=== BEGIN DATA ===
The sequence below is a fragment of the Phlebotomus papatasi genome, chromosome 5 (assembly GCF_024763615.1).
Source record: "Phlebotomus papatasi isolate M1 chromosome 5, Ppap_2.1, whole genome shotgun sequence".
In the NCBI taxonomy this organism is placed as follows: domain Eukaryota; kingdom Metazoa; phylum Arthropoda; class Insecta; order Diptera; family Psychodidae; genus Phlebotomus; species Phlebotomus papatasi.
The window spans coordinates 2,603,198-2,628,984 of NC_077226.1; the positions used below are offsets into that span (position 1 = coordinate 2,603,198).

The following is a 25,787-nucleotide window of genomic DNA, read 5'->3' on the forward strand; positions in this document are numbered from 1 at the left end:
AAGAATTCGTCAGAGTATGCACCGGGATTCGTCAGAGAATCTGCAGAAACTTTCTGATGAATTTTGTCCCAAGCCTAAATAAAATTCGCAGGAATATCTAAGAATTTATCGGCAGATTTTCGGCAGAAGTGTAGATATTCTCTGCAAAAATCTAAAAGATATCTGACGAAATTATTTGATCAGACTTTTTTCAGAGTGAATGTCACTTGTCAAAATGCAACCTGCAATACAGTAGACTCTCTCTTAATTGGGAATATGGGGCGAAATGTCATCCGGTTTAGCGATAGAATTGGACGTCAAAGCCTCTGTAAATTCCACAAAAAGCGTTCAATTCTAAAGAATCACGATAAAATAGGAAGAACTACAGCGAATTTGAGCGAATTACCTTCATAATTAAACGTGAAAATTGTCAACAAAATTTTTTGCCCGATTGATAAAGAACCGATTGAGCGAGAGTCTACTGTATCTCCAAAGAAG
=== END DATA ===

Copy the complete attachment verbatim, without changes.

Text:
The sequence below is a fragment of the Phlebotomus papatasi genome, chromosome 5 (assembly GCF_024763615.1).
Source record: "Phlebotomus papatasi isolate M1 chromosome 5, Ppap_2.1, whole genome shotgun sequence".
In the NCBI taxonomy this organism is placed as follows: domain Eukaryota; kingdom Metazoa; phylum Arthropoda; class Insecta; order Diptera; family Psychodidae; genus Phlebotomus; species Phlebotomus papatasi.
The window spans coordinates 2,603,198-2,628,984 of NC_077226.1; the positions used below are offsets into that span (position 1 = coordinate 2,603,198).

The following is a 25,787-nucleotide window of genomic DNA, read 5'->3' on the forward strand; positions in this document are numbered from 1 at the left end:
AAGAATTCGTCAGAGTATGCACCGGGATTCGTCAGAGAATCTGCAGAAACTTTCTGATGAATTTTGTCCCAAGCCTAAATAAAATTCGCAGGAATATCTAAGAATTTATCGGCAGATTTTCGGCAGAAGTGTAGATATTCTCTGCAAAAATCTAAAAGATATCTGACGAAATTATTTGATCAGACTTTTTTCAGAGTGAATGTCACTTGTCAAAATGCAACCTGCAATACAGTAGACTCTCTCTTAATTGGGAATATGGGGCGAAATGTCATCCGGTTTAGCGATAGAATTGGACGTCAAAGCCTCTGTAAATTCCACAAAAAGCGTTCAATTCTAAAGAATCACGATAAAATAGGAAGAACTACAGCGAATTTGAGCGAATTACCTTCATAATTAAACGTGAAAATTGTCAACAAAATTTTTTGCCCGATTGATAAAGAACCGATTGAGCGAGAGTCTACTGTATCTCCAAAGAAG